Mary Ann Bradley is ready to start a new chapter of her life. As a member of the prestigious Zenon Dance Company for 12 years, a two-time recipient of the McKnight Fellowship for dancers, and one of Dance magazines “25 to watch” in 2014, Bradley has been a luminary of the Twin Cities’ dance scene for over a decade. She is now focusing on bringing her considerable talents to the classroom. Bradley began the M.Ed. and Initial Teaching license program in Arts in Education in the Department of Curriculum and Instruction this past summer and is finishing up her final season with the Zenon Dance Company.
Zenon’s artistic director, Linda Andrews, said that Bradley “excelled in teaching troubled and disadvantaged youth” as part of the company’s outreach program. “She gave them her full attention and care.”
The award-winning dancer chose to earn her teaching license in dance education to offer more students the opportunity to experience dance as an art form. “The public schools are the most effective way to reach students who might not otherwise have access. Obtaining my teaching license was a practical necessity towards this goal,” said Bradley, adding that “the fact that the program was able to be completed in one year was also appealing.”
Bradley found out about the program after attending a talk by program faculty, Betsy Maloney. She was impressed by Maloney’s “candid personal storytelling and thoughtful approach to dance education.” Additionally, Bradley felt the program aligned with her belief in “the capacity of dance to offer direct experience with collaboration, critical thinking, and communication.”
While she still hopes to continue her work with the Zenon Dance Company on a project basis, Bradley’s career goals have shifted. She now is focused on sharing her love of the art form by “teaching students the joy of moving freely and expressing themselves through dance.”
Sara Strother, M.Ed. in Arts in Education candidate (2017) writes in the CEHD Vision 2020 blog about the important role arts education can play in the academic and social development of special education students.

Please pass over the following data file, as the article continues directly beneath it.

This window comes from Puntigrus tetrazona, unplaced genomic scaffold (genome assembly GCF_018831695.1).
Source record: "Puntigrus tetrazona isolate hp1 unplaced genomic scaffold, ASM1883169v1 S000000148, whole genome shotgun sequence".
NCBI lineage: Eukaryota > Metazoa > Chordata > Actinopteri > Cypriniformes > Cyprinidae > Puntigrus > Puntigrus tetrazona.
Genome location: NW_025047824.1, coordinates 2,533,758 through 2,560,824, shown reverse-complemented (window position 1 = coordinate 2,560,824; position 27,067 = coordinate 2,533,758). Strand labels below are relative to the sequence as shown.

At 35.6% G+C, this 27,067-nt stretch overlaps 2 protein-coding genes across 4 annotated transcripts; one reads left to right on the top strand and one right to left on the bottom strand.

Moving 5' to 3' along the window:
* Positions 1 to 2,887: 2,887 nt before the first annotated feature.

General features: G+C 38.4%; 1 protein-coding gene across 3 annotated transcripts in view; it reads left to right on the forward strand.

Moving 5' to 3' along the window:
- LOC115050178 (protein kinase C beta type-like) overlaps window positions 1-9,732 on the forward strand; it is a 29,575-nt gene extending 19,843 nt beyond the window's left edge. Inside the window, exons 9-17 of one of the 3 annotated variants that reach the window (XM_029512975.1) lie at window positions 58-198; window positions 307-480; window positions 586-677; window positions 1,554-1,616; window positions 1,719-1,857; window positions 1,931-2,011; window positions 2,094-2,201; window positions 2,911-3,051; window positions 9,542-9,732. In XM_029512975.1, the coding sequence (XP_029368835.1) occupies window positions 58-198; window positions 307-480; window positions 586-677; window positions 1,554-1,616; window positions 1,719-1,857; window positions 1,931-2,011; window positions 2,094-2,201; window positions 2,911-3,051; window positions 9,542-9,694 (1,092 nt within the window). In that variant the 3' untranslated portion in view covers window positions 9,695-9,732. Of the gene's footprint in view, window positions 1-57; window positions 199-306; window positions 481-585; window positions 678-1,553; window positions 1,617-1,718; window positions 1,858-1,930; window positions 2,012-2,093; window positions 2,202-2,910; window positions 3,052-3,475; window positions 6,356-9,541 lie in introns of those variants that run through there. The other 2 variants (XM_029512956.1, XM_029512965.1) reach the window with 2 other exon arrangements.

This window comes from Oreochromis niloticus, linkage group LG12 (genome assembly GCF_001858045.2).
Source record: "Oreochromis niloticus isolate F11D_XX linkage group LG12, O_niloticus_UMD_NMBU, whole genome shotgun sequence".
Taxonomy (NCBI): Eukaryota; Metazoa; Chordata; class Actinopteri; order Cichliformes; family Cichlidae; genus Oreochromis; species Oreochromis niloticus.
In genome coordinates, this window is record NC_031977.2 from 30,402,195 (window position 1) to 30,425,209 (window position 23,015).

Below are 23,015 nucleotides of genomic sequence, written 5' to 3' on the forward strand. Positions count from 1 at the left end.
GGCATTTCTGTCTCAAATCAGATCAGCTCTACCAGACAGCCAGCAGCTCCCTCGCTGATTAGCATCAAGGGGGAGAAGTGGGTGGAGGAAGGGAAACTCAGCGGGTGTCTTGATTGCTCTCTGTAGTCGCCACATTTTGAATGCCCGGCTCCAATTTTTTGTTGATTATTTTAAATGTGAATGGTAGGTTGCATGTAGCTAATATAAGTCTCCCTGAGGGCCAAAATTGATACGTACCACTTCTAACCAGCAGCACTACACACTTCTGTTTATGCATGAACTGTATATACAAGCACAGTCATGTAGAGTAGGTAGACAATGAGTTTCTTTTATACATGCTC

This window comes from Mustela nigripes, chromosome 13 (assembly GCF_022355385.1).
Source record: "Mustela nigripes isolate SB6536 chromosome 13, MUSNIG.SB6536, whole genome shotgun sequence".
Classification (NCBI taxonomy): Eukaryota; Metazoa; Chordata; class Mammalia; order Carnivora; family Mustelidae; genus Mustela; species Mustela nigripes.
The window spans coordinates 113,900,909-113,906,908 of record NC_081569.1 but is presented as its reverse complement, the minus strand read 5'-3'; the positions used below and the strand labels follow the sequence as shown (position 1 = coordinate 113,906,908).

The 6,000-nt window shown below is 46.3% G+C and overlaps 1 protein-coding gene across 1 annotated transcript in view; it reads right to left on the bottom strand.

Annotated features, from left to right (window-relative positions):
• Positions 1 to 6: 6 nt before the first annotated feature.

She writes that, “research has shown that the practice of “mainstreaming” special education students (placing them in general education classrooms with an inclusive curriculum) can be beneficial to their academic and social development.” Strother notes that this is particularly true in arts education.
As part of her M.Ed. coursework, Strother is developing an art curriculum that benefits both special education students and their general education peers while building a mutual understanding and trust among classmates. Read the full article.
“I have always been impressed with the quality of art student-teachers that I receive from the U,” says Visual Specialist Hubert. “I tell everyone I know, that I will only take them if they are from the U of M.” Hubert has been working with the Department of Curriculum & Instruction’s Teacher Education program for several years and has had 15 students in the M.Ed. program teach in her classroom.
The co-teaching model is a unique aspect of the graduate teaching program that offers hands-on teaching and classroom experience designed to prepare graduates to hit the ground running once they receive their teaching license. Teacher candidates are paired with experienced, practicing teachers in the Twin Cities metro where they can put their coursework into action.
Well prepared by her classroom experience at Waite Elementary, Greamba has since joined Sky Oaks Elementary in Burnsville as an art teacher.